Senate Majority Leader Mike Shirkey and Lt. Gov. Garlin Gilchrist at Senate session, Feb. 10, 2021 | Screenshot
Senate Majority Leader Mike Shirkey (R-Clarklake) remains in hot water Wednesday following a video showing the state’s top Republican lawmaker making sexist comments about Gov. Gretchen Whitmer, joking about inviting her to a fistfight and claiming that the Jan. 6 insurrection at the U.S. Capitol was perpetrated by enemies of former President Donald Trump.
Despite releasing an apologetic statement Tuesday night through a spokesperson regretting his words, Shirkey was caught on a hot mic telling Lt. Gov. Garlin Ghilchrist during Wednesday morning’s Senate session that he doesn’t actually take back the substance of what he said.
“I frankly don’t take back any of the points I was trying to make. Some of the words I chose I do regret,” Shirkey told Gilchrist, adding: “I don’t back down very easily.”
In a Feb. 3 conversation first reported by the Metro Times, Shirkey is seen telling Hillsdale County Republican officials that his GOP colleagues in the state Legislature have done everything they could to fight back against Whitmer’s COVID-19 orders.
“[We] spanked her hard on the budget. Spanked her hard on appointments. We did everything we could constitutionally do,” Shirkey told officials who were interrogating him on his loyalty to the party.
Shirkey also joked that he contemplated “inviting [Whitmer] to a fistfight on the Capitol lawn,” before falsely claiming that the insurrection at the U.S. Capitol “wasn’t Trump people” but rather a prearranged event staged by enemies of the former president, including possibly U.S. Senate Minority Leader Mitch McConnell (R-Ky.).
Gilchrist released a lengthy statement later on Wednesday condemning Shirkey’s rhetoric and acknowledging his patterns of using sexist language and siding with right-wing extremists.
“As elected officials, what we do and what we say matters … [but] the Senate Majority Leader has chosen to spend his time and energy fanning the flames of dangerous conspiracy theories about the 2020 election and the January 6 insurrection in Washington, alongside aggressive, sexist threats toward the governor. This behavior is beneath the office he was elected to and the standard of decency the people of our state deserve,” Gilchrist said, adding that Shirkey is “shirking his responsibility” to the people of Michigan.
“While the Senate Majority Leader made a half-hearted attempt to address his inexcusable language and behavior last night, and an even weaker attempt during a prayer in today’s Senate session, his comments toward me on the Senate floor this morning tell a different story. It is clear that his so-called apology was not heartfelt, nor did it come from a place of humility and understanding. Rather, it was an empty gesture made for political expediency, and one that the people of Michigan can see right through,” Gilchrist continued.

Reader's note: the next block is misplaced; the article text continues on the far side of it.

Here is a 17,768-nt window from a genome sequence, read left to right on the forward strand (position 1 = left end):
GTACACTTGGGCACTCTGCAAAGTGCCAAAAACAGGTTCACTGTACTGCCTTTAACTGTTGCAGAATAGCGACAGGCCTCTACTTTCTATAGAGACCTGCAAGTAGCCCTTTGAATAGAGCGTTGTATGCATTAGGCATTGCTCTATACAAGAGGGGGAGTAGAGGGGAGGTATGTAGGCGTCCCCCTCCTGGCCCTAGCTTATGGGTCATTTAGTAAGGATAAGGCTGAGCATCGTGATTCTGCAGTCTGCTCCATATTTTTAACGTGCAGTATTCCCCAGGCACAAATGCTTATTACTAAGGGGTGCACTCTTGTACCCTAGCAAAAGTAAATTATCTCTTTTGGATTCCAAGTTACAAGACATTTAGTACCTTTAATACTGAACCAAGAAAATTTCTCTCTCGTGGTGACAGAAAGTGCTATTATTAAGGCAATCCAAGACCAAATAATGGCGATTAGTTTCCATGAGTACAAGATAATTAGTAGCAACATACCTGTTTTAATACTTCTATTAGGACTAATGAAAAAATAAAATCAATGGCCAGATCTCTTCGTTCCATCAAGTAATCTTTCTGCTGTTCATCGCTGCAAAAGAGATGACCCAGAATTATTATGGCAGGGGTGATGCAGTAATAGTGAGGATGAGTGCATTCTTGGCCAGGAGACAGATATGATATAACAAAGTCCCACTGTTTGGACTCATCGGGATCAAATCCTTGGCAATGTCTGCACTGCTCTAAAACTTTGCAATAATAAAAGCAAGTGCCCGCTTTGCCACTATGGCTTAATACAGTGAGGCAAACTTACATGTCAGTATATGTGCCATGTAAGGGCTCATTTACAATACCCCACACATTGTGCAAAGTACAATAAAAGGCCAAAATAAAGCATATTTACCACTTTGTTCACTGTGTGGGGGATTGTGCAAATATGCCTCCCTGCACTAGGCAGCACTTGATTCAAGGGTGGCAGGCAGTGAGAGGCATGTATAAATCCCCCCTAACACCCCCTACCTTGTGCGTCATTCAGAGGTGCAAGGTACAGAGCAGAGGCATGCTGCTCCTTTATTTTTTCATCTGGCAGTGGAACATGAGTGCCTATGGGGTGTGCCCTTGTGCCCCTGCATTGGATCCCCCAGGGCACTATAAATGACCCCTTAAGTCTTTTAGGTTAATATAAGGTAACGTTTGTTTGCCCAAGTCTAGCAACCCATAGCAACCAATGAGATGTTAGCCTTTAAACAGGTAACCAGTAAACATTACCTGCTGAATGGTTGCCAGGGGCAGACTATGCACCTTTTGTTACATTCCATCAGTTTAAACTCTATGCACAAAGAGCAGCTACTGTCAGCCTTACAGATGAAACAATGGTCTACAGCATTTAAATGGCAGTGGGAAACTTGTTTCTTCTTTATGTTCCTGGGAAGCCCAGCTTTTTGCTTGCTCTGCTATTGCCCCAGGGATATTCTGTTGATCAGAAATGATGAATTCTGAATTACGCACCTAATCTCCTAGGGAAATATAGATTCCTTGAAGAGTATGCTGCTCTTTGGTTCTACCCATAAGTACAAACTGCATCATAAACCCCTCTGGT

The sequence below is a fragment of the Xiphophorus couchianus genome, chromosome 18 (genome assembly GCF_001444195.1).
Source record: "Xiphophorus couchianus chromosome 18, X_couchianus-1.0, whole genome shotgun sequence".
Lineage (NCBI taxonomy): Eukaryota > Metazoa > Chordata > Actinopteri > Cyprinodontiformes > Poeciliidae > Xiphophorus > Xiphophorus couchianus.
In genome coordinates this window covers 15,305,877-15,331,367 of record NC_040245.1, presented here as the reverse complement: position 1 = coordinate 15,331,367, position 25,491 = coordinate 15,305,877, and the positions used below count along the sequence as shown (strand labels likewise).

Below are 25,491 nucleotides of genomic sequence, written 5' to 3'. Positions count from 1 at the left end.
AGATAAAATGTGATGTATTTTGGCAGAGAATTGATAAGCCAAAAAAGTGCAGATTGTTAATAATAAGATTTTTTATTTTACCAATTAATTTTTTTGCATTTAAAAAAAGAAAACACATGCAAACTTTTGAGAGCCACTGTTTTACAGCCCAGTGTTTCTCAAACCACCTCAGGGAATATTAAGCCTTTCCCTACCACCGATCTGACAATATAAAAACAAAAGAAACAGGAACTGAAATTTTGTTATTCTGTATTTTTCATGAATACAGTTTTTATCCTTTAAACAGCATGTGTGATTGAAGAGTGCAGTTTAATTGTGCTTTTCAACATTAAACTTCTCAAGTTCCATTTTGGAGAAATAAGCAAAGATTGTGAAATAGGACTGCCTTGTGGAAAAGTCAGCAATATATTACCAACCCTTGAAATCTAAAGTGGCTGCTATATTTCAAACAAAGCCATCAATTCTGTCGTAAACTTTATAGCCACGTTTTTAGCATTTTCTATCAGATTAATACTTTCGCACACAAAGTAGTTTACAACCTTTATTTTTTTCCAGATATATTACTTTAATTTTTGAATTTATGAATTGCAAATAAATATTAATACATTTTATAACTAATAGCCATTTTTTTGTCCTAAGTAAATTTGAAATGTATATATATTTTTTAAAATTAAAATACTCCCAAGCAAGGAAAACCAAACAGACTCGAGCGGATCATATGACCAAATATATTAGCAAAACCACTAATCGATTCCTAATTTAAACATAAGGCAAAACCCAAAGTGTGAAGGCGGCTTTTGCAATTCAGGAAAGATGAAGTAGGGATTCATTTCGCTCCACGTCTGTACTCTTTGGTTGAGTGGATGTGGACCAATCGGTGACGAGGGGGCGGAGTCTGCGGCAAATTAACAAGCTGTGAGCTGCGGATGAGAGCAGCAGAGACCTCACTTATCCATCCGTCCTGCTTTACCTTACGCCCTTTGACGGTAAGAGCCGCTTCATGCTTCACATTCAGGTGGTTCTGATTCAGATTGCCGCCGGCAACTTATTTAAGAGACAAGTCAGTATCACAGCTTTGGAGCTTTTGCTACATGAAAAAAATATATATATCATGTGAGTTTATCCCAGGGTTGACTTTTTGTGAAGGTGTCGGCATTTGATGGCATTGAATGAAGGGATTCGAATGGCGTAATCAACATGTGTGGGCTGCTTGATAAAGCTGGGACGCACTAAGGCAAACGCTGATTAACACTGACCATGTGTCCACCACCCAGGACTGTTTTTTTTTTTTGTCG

Gilchrist asked for Republican leaders in the Legislature, including Senate Republican leadership and House Speaker Jason Wentworth (R-Clare) to publicly denounce such rhetoric.
Several groups have asked for Shirkey’s resignation, including the Michigan Democratic Party and Progress Michigan.
Progress Michigan’s Deputy Director Sam Inglot confronted Shirkey in person early Wednesday morning as the senator headed to host a fundraiser for Public Affairs Associates (PAA) in Lansing. Shirkey told Inglot he “[doesn’t] have any plans for” resigning.
He also doubled down on his baseless claim that Trump supporters were not the ones behind the Jan. 6 insurrection.
“What was the hoax was the fact that it was blamed on Trump,” Shirkey said.
Senate Minority Leader Jim Ananich (D-Flint) and state Sen. Stephanie Chang (D-Detroit) both made pointed speeches on the Senate floor Wednesday calling out Shirkey’s rhetoric as offensive and disappointing.
“I try my best to separate out the views I find completely offensive from the views where there is alignment to get things done,” Chang said about her approach to bipartisanship. “It is becoming harder and harder, and maybe even impossible to make that kind of separation.
“I’ve always believed in forgiveness and working together in a bipartisan way and in seeing the good in people, including those that I disagree with. But forgiveness requires genuine apologies. It demands acknowledgement of specific wrongdoing. And working together in a bipartisan way has to be based on truth instead of lies,” Chang said.
Ananich said he is “more disappointed than surprised” by Shirkey’s behavior and asked the Republican to do some self-reflecting.
“I am going to ask all of us, but especially the senator from the 16th District, to reflect on the opening prayer that he gave this very morning. This isn’t the first time you’ve asked for grace. And Lord knows you’ve been given it. I would ask that you please accept it and learn from it. It’s a chance for all of us to do some self-reflecting. Especially you, Mike,” Ananich said.
He then went on to speak of his time serving under Shirkey’s predecessor, Republican former Senate Minority Leader Arlan Meekhof.
“It was a tumultuous four years, there’s no question about that,” Ananich said. “But I’m going to say this, and I mean this in all sincerity — there was not one minute, one hour, one day, where his actions or words ever made me feel embarrassment or shame to be in this body. I can’t say that today.”
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